Fibonacci lemon cake

Lemon cake

This week I was busy designing a research activity for middle-schoolers to research and marvel at the omnipresence of the Fibonacci sequence in nature;  how uncommon it is to find flowers with 10 petals, for example, and only very rare with four. It was a small moment of pleasure that put a smile on my face when the Fibonacci numbers crept in my thoughts while I was decorating the cake.  Check out the number of lemon petals. 🙂  A great opportunity to get my daughter to predict how many lemon petals should be on the cake.

The basic recipe for the lemon cake is Vicky’s lemon bread recipe that  I posted a while ago. In this one I changed the recipe for the frosting once more and I’m very pleased I did. I wanted the frosting to be creamier and fluffier than before.  I loved the fluffier version and the kids licked the bowl clean.



  • 2 lemons
  • 250 grams butter
  • 300 grams sugar (almost 1 and 1/2 cups)
  • 4 eggs
  • 300 grams flour (2 cups)
  • 2 teaspoons baking powder

Ingredients for the icing

  • 200 grams cream cheese
  • 2 cups confectioner’s sugar
  • 1 tablespoon lemon juice
  • 1/2 cup milk
  • an envelope of instant lemon pudding (or vanilla)

How to make: Wash the lemons well. Keeping the skin on, cut them in 8 pieces and remove the seeds. Use a  food processor to chop the lemons.  Set aside. In a mixer, beat the butter with the sugar, then the eggs, until you get a nice thick cream. No less than 5 minutes. Add the chopped lemon, beat a bit more.  Finally, add the flour and the baking powder (or just self-rising flour). Beat a bit more and you’re done.  Pour the batter in a buttered baking pan and cook in pre-heated 360F/180C oven for about an hour or until a toothpick comes out clean. This time I used a silicone round pan because I wanted to present it more as cake rather than bread.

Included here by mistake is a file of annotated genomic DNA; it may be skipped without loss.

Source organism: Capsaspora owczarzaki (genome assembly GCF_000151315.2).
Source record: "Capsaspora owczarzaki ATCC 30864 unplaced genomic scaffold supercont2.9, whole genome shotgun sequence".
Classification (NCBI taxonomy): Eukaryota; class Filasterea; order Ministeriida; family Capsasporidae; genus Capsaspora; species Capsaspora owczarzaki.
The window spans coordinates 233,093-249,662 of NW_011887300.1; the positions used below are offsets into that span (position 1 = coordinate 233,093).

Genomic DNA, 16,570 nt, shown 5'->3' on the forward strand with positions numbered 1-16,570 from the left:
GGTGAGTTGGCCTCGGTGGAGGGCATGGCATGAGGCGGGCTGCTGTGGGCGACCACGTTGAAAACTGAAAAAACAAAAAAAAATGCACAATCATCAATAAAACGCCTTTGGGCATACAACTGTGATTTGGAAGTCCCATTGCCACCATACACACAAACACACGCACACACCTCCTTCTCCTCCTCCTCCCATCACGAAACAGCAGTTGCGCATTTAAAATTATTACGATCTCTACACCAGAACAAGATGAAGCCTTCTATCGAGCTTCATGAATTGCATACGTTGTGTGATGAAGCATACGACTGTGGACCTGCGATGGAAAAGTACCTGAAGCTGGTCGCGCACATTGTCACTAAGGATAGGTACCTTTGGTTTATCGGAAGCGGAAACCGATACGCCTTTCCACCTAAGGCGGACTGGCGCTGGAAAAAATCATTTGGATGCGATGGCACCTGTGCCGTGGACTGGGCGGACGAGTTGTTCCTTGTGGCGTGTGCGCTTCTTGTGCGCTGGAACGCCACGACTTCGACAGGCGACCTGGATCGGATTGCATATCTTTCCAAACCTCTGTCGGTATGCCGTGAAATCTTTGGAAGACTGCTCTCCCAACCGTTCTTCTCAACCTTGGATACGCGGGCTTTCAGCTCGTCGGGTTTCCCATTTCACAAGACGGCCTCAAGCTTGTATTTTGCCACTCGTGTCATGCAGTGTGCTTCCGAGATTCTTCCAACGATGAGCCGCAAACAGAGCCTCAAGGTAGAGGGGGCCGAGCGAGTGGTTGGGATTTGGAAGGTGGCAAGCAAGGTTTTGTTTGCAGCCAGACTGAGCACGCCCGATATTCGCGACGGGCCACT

To make the fluffy frosting, beat the cream cheese (at room temperature) with the confectioner’s sugar and lemon juice until nice and smooth.  Gradually add the milk and the envelope of instant lemon or vanilla pudding. You can stop adding when you get the consistency you need.  Cover the cake with the icing and decorate.  My decorated is simple. A Hershey’s kiss in the middle and very thin slices of lemon. If you have the energy (I didn’t), remove the lemon from the slices and use just the peel. You’ll need more slices but it’ll look very nice.

Notes and tips: To make this cake richer in fiber, I added two tablespoons of ground flax seed. It gives the dough brown dots as when you add ground walnuts or other nuts but the taste remains great and you get much more than the fiber bonus. Flax seed contains only oil (mostly omega-3), proteins, and fiber. All good.

2 thoughts on “Fibonacci lemon cake

  1. Dear Mommy,
    I really liked the lemon cake! I LOOOOOOOOOOOOOOOVVVVVVVVEEEEDDDD the lemon cake.


    P.S. How many recipes do you have on your blog? Love you!

    • Dear Mommy,

      I’m glad you liked it. It was pretty good. I like it, too. Not sure how many different recipes are on my blog. To date I’ve made 242 posts but not all of them are recipes and some recipes I posted couple of times with minor variations. I estimate there must be about a little less than 200 recipes. It surprises me now that I’m thinking about it. Does it feel like you’ve tasted 200 recipes in a little more than a year?! Amazing.


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